more top stories »


New refining process could lower cost of titanium by 60%

Researchers at Case Western Reserve University (CWRU) have been selected by ARPA-E, the US government's Advanced Research Projects Agency - Energy, to carry out a one year project aimed at developing a low cost method to obtain titanium metal from its ore. It is thought that the process could lower the cost of the metal by up to 60 percent. Read More
— Bicycles

Repair Rebel packs 24 tools into one ring

Last month, we heard about a quirky little multi-tool known as the Ringtool. True to its name, it’s ring-shaped, and features nine tool bits built into its outside edge (it also has a bottle opener in the middle). While it’s proven fairly popular in its Kickstarter campaign, some people just might not be satisfied with 10 tools. If you’re one of those people, you might prefer the circular 24-tool Repair Rebel. Read More
— Around The Home

Titanium bolt-action pen with capacitive stylus nib heads for mass production

If you're on the lookout for the perfect accessory to complement your titanium computer mouse, bike and lock, or your special guitar, then how about a nice new pen? Brian Fellhoelter has been privately selling his hand-made titanium TiBolt pens – featuring a nifty bolt-action mechanism – for the past few years, but can no longer cope with the demand so is scaling up production. Read More
— Science

Fraunhofer develops new technology to make titanium cost effective

Titanium is a tremendously useful metal and very abundant, yet only 186,000 tonnes (205,030 tons) of it are produced a year and it’s not used very much outside of the aerospace field because it’s so expensive and difficult to forge. To correct this, a team led by André Albert at the Fraunhofer Institute for Surface Engineering in partnership with Thin Films (IST) in Braunschweig, Germany have developed a new process for hydroforming titanium at high temperatures in a single step that promises to make titanium more of an everyday material. Read More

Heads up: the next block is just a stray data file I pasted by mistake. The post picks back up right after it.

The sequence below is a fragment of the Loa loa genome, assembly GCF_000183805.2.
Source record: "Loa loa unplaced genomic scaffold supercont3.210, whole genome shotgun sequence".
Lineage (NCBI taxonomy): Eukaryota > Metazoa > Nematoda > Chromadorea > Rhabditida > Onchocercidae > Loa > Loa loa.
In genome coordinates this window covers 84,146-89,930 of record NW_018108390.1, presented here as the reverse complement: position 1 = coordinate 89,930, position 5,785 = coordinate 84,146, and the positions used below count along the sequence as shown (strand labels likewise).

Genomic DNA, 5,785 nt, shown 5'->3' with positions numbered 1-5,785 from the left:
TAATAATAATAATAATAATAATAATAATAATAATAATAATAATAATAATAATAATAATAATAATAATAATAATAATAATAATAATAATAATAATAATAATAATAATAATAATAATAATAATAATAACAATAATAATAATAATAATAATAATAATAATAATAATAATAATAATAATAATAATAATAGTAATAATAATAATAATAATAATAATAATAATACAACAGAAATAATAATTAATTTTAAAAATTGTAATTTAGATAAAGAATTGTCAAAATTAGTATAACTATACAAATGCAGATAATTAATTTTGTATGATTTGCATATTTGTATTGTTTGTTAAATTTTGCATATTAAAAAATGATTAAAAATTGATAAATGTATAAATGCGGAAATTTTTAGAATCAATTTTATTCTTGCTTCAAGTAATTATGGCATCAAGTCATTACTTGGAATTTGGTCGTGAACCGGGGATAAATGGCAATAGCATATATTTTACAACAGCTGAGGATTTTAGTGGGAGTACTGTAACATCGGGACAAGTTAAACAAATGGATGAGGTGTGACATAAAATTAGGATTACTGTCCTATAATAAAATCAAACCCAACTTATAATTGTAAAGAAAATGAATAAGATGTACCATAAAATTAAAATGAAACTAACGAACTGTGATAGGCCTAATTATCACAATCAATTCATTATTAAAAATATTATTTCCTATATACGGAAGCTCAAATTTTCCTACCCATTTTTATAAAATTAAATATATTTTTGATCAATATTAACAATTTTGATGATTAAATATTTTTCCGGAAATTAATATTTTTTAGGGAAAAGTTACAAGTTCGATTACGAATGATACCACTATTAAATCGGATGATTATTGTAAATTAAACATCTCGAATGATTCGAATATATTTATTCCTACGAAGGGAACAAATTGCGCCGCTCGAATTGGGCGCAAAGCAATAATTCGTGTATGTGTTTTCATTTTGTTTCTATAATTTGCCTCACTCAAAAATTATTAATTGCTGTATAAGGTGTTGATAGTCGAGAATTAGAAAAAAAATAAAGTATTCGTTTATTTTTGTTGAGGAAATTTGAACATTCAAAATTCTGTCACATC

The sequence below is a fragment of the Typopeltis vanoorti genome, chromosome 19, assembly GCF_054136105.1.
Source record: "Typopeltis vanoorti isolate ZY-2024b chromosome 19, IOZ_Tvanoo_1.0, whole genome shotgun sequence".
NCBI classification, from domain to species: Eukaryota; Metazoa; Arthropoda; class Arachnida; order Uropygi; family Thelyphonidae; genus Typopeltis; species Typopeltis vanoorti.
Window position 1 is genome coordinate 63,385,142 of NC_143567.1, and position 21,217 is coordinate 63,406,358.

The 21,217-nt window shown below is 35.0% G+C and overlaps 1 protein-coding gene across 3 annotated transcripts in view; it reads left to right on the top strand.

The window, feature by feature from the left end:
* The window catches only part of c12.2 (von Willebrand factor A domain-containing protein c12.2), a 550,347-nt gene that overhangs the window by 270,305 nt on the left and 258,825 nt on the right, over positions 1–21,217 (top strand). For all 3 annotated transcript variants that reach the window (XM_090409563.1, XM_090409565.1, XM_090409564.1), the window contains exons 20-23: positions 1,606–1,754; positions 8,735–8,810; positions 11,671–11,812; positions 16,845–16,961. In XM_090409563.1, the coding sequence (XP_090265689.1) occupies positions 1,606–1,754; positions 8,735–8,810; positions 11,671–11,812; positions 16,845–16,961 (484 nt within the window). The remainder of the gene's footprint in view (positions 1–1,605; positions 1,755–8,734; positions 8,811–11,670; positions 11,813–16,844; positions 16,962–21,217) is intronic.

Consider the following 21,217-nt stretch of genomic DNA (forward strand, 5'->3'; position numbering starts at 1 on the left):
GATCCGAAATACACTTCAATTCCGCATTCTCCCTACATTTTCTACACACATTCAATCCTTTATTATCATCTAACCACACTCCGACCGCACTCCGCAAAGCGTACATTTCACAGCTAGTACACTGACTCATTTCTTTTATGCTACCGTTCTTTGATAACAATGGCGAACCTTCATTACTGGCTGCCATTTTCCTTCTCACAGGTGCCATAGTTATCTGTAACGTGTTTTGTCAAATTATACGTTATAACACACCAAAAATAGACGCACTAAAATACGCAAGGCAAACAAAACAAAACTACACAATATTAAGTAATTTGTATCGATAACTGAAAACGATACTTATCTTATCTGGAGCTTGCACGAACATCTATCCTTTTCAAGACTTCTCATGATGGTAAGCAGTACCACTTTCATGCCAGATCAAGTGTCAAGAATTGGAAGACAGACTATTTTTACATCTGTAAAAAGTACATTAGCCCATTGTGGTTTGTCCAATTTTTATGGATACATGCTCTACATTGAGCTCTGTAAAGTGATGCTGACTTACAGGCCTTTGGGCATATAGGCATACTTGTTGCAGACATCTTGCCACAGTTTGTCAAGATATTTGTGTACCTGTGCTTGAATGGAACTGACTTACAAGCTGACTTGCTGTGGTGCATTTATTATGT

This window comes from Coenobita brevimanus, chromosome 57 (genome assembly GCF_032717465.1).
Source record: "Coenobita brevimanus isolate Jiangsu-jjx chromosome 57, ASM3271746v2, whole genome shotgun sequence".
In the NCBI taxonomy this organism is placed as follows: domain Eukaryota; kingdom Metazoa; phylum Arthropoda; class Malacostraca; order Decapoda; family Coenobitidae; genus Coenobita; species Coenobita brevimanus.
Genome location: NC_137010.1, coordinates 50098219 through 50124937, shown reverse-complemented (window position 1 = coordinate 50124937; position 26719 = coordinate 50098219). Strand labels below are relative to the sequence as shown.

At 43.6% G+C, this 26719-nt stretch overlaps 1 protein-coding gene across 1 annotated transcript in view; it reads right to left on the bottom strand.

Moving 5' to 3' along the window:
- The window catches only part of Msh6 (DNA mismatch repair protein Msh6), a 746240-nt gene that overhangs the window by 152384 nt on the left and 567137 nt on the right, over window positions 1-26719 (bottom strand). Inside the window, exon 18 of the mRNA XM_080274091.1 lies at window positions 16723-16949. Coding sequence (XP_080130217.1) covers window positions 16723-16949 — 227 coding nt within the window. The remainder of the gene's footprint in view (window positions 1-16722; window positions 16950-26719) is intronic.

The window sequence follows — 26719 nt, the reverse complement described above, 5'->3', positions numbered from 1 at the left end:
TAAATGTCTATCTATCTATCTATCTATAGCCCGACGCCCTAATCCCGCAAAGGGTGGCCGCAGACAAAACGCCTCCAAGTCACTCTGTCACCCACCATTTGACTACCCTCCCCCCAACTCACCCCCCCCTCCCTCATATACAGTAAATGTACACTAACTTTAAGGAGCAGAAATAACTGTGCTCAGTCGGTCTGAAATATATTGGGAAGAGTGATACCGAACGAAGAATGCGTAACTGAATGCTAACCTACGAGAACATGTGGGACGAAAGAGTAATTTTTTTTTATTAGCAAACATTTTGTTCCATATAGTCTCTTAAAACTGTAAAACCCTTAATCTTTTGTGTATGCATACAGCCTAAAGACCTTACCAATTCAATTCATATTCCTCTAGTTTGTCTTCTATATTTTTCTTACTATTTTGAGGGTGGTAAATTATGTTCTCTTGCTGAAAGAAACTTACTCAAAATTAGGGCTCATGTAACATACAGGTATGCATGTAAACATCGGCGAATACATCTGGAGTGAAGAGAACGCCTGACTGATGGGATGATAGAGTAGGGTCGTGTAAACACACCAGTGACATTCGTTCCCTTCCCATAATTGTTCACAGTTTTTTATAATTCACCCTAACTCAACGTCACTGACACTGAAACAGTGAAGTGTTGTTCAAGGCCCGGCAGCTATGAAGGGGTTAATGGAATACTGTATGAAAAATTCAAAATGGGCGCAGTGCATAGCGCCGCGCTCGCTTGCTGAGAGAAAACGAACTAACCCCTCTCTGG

— Music

Iconic Gittler Guitar updated and relaunched

While many players will insist that great tone can only result from the use of certain exotic woods, guitar design pioneer Allan Gittler saw things a little differently. He methodically stripped away all that he deemed unnecessary and redundant, and embarked on a minimalist instrument design adventure that resulted in the iconic Gittler guitar. Steel sitar or electric fishbone, the instrument had arguably its most famous public airing in the hands of Andy Summers of The Police in the 1983 Synchronicity II music video, and featured 31 frets, individual pickups for each of the six strings, and unique tuners. A new and improved version of the Gittler guitar is set to make its official debut at NAMM 2013 this coming January, and Gittler Instruments has opted to pull back the curtain early for a pre-production peek. Read More